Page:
• Kettil II Kuladah (1174-1178)
    • Klas Sarish-Valdemaring (1178-1199)
    • Skuli Hviti (1199-1209) [also Aistabdil of Norðurströnd]
    • Geirr af Perre (1209-
    Aistabdil of Vestisafriskur [Morocco]
    • Berkan Mankudid (1103-1142)
    • Agecher ibn Aggur Idrisid (1142-1144)
    • Amaz'uz' ibn Mu'izz Idrisid (1144-1196)
    • Ibiza I ibn Bagay Mankudid (1196-1203)
    • Ibiza II ibn Ibiza Bagay Mankudid (1203-
    Aistabdil of Miklagard [Greece]
    • Sigtrygg Smithr (1114-1140)
    • Kol Smithr (1140)
    • Haesteinn Smithr (1140-1142)
    • Hysing Kalavring (1142-1153)
    • no holder (1153-1154)
    • Sverker 'Eitt Augað' Hávi (1154-1176)
    • Dyre Hávi (1176-1185)
    • Loukas Hephaistos (1185-1188)
    • Chrysanthos Hephaistos (1188-1205)
    • Sturla Hexavoulis (1205-1209)
    • Eirikr Kalvaring (1209-
    Aistabdil of North Italy
    • Godefroy de Champagne (1131-1138)
    • Obizzino di Carolingio (1138-1159)
    • no holder (1159-1161)
    • Tibaldo de Garamontibus (1161-1177)
    • Adrien I de Champagne (1177-1187)
    • Adrien II de Champagne (1187-

    Aistabdil of East Afriskur [Central North Africa]
    • Folki Karthagr (1131-1133)
    • Frothi Hrafn (1133-1190)
    • Ragnarr Hrafn (1190-1204)
    • Arnbjorn Karthagr (1204-
    Aistabdil of Tarragona [Aragon]
    • Rothgario I Puigcerda (1133-1135)
    • Kolbjorn 'The Old' af Osona (1135-1172)
    • Eduardo Puigcerda (1172-1191)
    • Rothgario II Puigcerda (1191-1208)
    • Eilif Puigcerda (1208-
    Aistabdil of Norðurströnd [Armenia]

    • Skuli Hviti (1178-1209) [also Aistabdil of Serkland starting in 1190]
    • Bo Hviti (1209-
    Aistabdil of Tvoefjoelland [Occitania]

    • Isak II Haesteining (1183-1208) [later Isak IV of Al-Shamal]
    • Ivomai Smila (1208-
    Aistabdil of South Armenia 

    • Isa Isa (1179-1206)
    • title abolished
  • Grand Mayors of The Republic of Ben Vynt

    • Vagn I Sterki (898-912)
    • Karl Vaeni (912-22)
    • Emund Sterki (922-923)
    • Ingolfr Sterki (923-965)
    • Alfr Sterki (965-966)
    • Olafr Sterki (966-981) 
    • Kettilmund Thjolfi 'The Rude' (981-989)
    • Roegnvaldr Storr I (989-991)
    • Roegnvaldr Storr II (991-999)
    • Bertil Sterki (999)
    • Sigbjoern Thynning (999-1003)
    • Gnupa Thynning (1003-1021)
    • Hrafn I Sterki (1021-1036)
    • Hrothulfr Thjolfi (1036-1047)
    • Hakon Sterki (1047-1060)
    • Grimr Vaeni (1060-1067)
    • Vagn II Thjolfi (1067-1082)
    • Hrafn II Thjolfi (1082-1099)
    • Sverker I Thjolfi (1099-1102)
    • Refil I Vaeni (1102-1100)
    • Totil Thjolfi (1100-1125)
    • Hakon II Thynning (1125-1130)
    • Frederik Sterki (1130-42)
    • Botulfr Thynning (1130-1147)
    • Refil II Thynning (1147-1154)
    • Ale Thjolfi (1154-1155)
    • Sverker II Thjolfi (1155-1168)
    • Sigtrygg Sterki (1168-1171)
    • Thorsteinn Vaeni (1171-1173)
    • Sveinn Vaeni (1173-1176)
    • Thordr Thynning (1176-1194)
    • Olafr Thjolfi (1194)
    • Dag Vaeni (1194-
    Pale Blue - Germanic Pagan
    Green - Muslim (Sunni)
    Purple - Christian (Greek Creed)
  • image
    Detail of a coin struck during the reign of Emperor Múhameð.

    imagemap dated to the early years of the reign of Múhameð Lögfræðingur

    The reign of Múhameð Lögfræðingur (lit. Muhameth The Lawgiver. Arabic: Muhammad Kanuni) was an interesting time of transition for Langbarthaland, or, as it was increasingly coming to be known, Al-Shamal.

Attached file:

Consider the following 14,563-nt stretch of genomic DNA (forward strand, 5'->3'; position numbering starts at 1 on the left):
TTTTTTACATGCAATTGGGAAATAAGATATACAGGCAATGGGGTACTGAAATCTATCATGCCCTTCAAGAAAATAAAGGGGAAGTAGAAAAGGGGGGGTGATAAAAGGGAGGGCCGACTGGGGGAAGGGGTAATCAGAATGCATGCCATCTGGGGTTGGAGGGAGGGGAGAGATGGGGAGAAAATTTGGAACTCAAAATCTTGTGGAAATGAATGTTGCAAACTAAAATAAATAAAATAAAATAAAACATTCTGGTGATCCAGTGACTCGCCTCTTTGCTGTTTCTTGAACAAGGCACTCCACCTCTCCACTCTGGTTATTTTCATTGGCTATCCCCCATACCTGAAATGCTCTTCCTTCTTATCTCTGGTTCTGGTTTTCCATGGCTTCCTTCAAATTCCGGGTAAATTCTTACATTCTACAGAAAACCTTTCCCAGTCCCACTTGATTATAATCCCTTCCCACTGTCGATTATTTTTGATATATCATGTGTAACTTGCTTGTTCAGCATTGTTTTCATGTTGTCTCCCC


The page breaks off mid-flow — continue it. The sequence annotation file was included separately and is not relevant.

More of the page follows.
The name "Al-Shamal" is believed to be a derivative of the Arabic term "shamali", meaning roughly "northern men". Al-Shamal, thus, is the land of northern men. Increasingly, Shamalians found themselves divided into two camps. The nobility spoke two languages, a mix of Old Norse with some influences from Arabic and to a lesser extent Italian and Lombard, appropriately called Shamali, as their everyday language, and spoke Arabic proper as a liturgical langauge. The peasantry tended to speak only Shamali, and at that a "vulgar" version with heavier Italian influence. The gap between these groups was still an improvement on the previous situation of multiple groups of nobles ruling over multiple groups of peasants, which lead to the unsteady mish-mash that had caused Langbarthaland to fracture a half century prior.

    Múhameð was perhaps the first ruler of his nation to not be raised with one foot still firmly planted in the old viking ways. By the time Múhameð was receiving his education as a young prince, these ways were already dying out. His father Sigurdr III had put an official end to the practice of monarch-sponsored raiding, and with the general decline of Germanic Paganism across europe (though practitioners still comprised a minority within both Al-Shamal itself and in their home kingdoms in the nordic countries) there was seen as less of a reason for these raids in the first place. Furthermore, as a devout Muslim with no direct connection to the faith of his ancestors, Múhameð was not shy about making Islamic law state law. Sometimes as a matter of faith and others as a matter of convenience, and, not rarely, both.

    Coin restriking for instance was a common practice throughout Múhameð reign. This had both a spiritual purpose--many older coins depicted images of the men who issued them, something approaching idolatry from a Muslim perspective--and a very practical one, since re-striking the coins allowed Múhameð to assert his authority over the original strikers, who were often various yarels--vassal dukes--or other pagan or christian lords.

    Múhameð's reign also saw an end to the power of the Sterki clan (see "The Republic of Ben Vynt") and a massive building surge in the Shamali capitol of Hastanhem.